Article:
Ok, if you can't/don't want to go to Devscovery, maybe you would enjoy a nice, shiny-new GMail account? I got my six GMail invites to give out today. Let me know in the comments if you would like one.
I hoped beyond hope that I would be heading for Redmond tomorrow... it was not to be. But this could be your opportunity.
I have one ticket to Devscovery Redmond available for half of the regular $900 price. This event begins tomorrow morning and goes through Thursday.
This conference/training goes for three days and has more than thirty sessions put on by such luminaries as John Robbins, Jeffrey Richter, Jeff Prosise, Peter DeBetta, and Jason Clark.
If you are interested, leave me a comment or email at firstname.lastname@example.org.
This is well worth your time... take advantage of it!
Wednesday, August 18, 2004
These Portland Nerd Dinners (PND) are becoming almost as regular as much more formal gatherings... and that is good. Jim has really built a following with this.
This month we will be meeting on the 31st. As has become the norm, it will be at 6:30pm at the Washington Square Food Court.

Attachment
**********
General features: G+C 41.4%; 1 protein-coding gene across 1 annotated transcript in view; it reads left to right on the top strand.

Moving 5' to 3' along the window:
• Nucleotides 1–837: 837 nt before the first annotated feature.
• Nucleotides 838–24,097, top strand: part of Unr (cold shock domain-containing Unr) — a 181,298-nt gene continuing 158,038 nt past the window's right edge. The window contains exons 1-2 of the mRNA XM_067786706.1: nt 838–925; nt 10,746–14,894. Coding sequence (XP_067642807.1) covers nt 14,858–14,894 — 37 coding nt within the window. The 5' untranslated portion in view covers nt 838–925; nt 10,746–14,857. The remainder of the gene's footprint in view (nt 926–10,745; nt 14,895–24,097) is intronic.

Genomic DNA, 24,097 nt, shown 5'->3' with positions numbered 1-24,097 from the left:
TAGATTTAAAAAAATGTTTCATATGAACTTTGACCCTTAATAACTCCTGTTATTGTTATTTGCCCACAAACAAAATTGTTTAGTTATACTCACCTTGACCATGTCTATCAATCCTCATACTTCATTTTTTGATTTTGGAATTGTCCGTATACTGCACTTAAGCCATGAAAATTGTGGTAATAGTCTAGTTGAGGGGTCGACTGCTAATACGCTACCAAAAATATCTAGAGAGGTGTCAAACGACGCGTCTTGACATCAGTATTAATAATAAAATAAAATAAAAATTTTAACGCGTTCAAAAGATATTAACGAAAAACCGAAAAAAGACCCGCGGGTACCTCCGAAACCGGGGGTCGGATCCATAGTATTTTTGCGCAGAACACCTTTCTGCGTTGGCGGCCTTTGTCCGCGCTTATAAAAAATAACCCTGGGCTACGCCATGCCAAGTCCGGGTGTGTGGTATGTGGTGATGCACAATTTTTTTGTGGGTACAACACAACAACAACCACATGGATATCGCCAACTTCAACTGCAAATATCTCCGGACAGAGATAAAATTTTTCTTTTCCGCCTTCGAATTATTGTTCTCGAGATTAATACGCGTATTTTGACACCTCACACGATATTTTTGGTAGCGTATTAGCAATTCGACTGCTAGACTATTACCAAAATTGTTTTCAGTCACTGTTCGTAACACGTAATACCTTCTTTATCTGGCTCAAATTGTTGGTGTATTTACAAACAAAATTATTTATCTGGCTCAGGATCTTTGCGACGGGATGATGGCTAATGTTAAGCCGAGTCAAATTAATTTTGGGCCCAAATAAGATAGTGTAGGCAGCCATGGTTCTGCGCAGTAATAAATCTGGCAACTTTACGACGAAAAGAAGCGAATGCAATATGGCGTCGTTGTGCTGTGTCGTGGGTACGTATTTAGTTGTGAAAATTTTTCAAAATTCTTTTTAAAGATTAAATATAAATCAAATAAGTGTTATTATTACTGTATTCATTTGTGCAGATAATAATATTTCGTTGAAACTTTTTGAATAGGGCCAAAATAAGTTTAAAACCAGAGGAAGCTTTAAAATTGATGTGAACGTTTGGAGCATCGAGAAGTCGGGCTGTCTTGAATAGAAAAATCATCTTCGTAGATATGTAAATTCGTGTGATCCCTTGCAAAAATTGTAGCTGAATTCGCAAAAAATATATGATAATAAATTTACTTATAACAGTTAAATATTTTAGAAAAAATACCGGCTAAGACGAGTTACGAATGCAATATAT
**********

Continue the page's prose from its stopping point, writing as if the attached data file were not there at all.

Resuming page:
As there was in June, the PND will be followed by a Portland Nerd Drinks (PND-b? (b = booze?)) Some luck folks may find themselves with a jump start on that portion of the evenings festivities by leaving their WikiSignature at the PND-b link.
As always, Be there and be square.
Last Saturday, Jesann and I headed out to see the Blue Angels perform in the local air show. It was well worth the time.
There is something spectacular about seeing these hunks of metal perform their maneuvers. First, I wouldn't want to drive as close to another car as these planes fly next to one and the other. The precision and trust that they have in their show is fantastic.
Second, how does it fly? I know a lot of the technicality around how these things function, but when you are actually watching them do their tricks, it still seems that some physical laws must be being broken.
After having fully enjoyed the show on Saturday, we found ourselves out and about on Sunday at just the right time. We drove over to the business park across the airfield and saw the show again from the other side.
We were in for a special treat: one of the planes made a fast, tight turn right over our heads! The roar of the engines combined with the sight of the plane and the wisps of condensation from the pressure it exerted on the air was something to behold. It sent chills through the body.
It's hard to say which was better: being at the show where they present to, or being across from the show where we saw the planes much closer. Maybe we'll just alternate from year to year where we go to observe the show. All I know is that we will continue to enjoy these shows for a long time to come.